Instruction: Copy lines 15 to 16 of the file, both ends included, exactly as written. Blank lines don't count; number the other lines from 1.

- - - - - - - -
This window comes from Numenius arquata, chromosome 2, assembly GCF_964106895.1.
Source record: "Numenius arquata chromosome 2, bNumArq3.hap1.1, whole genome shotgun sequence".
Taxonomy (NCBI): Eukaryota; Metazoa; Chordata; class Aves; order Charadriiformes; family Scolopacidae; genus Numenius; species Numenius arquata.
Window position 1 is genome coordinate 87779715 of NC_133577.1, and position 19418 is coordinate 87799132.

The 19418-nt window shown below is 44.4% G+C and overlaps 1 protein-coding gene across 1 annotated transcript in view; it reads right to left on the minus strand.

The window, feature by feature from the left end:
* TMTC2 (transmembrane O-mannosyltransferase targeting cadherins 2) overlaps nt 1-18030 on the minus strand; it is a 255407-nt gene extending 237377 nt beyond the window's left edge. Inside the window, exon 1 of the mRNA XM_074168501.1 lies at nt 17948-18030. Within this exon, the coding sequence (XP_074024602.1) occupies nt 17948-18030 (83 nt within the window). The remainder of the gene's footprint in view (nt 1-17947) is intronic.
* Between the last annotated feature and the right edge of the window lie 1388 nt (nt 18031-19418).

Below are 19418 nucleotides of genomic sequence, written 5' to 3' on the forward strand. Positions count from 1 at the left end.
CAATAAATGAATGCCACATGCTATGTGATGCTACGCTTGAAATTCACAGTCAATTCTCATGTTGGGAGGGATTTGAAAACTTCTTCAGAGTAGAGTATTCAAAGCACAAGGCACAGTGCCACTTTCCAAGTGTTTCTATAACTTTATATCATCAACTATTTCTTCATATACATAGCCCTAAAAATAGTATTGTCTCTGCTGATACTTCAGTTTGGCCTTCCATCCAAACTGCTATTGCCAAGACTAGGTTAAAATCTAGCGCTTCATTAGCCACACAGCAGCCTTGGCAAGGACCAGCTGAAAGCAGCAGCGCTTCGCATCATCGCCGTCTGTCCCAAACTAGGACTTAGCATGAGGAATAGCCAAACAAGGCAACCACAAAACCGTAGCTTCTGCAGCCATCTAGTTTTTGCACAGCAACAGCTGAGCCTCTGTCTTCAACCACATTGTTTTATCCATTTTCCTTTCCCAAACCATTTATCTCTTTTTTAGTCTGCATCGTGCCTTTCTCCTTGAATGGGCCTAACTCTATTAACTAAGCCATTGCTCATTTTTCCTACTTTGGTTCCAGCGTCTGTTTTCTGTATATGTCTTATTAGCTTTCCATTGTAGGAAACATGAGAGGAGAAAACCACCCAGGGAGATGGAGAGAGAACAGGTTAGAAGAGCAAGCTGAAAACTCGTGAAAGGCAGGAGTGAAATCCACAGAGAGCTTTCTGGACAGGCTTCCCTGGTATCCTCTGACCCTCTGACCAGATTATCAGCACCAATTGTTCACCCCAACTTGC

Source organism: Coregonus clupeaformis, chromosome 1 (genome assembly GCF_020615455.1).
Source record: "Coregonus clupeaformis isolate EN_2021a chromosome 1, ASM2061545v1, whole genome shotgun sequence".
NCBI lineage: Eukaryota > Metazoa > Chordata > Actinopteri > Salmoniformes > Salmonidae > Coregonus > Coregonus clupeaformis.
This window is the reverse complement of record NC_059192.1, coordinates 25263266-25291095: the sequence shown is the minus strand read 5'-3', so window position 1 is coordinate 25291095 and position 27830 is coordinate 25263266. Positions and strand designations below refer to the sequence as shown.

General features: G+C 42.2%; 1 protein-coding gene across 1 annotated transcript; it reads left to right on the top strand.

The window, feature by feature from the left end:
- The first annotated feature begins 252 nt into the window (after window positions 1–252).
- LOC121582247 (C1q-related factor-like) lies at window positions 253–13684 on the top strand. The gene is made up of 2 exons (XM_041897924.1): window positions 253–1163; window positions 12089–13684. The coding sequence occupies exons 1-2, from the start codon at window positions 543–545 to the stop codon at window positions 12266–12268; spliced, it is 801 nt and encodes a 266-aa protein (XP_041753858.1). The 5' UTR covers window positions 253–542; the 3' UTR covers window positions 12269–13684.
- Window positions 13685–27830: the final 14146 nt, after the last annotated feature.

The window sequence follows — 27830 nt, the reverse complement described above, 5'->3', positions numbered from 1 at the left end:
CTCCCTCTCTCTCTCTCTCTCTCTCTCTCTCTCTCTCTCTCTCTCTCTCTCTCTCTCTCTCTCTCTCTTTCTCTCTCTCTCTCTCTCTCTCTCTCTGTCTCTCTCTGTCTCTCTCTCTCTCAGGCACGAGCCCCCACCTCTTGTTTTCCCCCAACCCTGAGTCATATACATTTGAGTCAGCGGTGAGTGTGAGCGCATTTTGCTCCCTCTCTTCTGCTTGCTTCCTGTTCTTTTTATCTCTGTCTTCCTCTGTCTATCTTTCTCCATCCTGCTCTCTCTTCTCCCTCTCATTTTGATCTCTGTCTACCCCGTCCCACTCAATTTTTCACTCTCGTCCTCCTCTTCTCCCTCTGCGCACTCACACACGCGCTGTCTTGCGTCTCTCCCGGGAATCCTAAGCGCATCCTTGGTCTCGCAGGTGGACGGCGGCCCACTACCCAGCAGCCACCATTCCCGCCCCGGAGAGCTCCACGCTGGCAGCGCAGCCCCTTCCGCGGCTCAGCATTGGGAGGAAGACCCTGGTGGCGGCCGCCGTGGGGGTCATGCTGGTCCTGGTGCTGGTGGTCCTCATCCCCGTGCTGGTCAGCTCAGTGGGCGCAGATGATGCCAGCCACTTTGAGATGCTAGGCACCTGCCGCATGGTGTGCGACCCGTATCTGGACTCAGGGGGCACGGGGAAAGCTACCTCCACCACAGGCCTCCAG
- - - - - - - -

General features: G+C 42.2%; 1 protein-coding gene across 1 annotated transcript; it reads left to right on the top strand.

The window, feature by feature from the left end: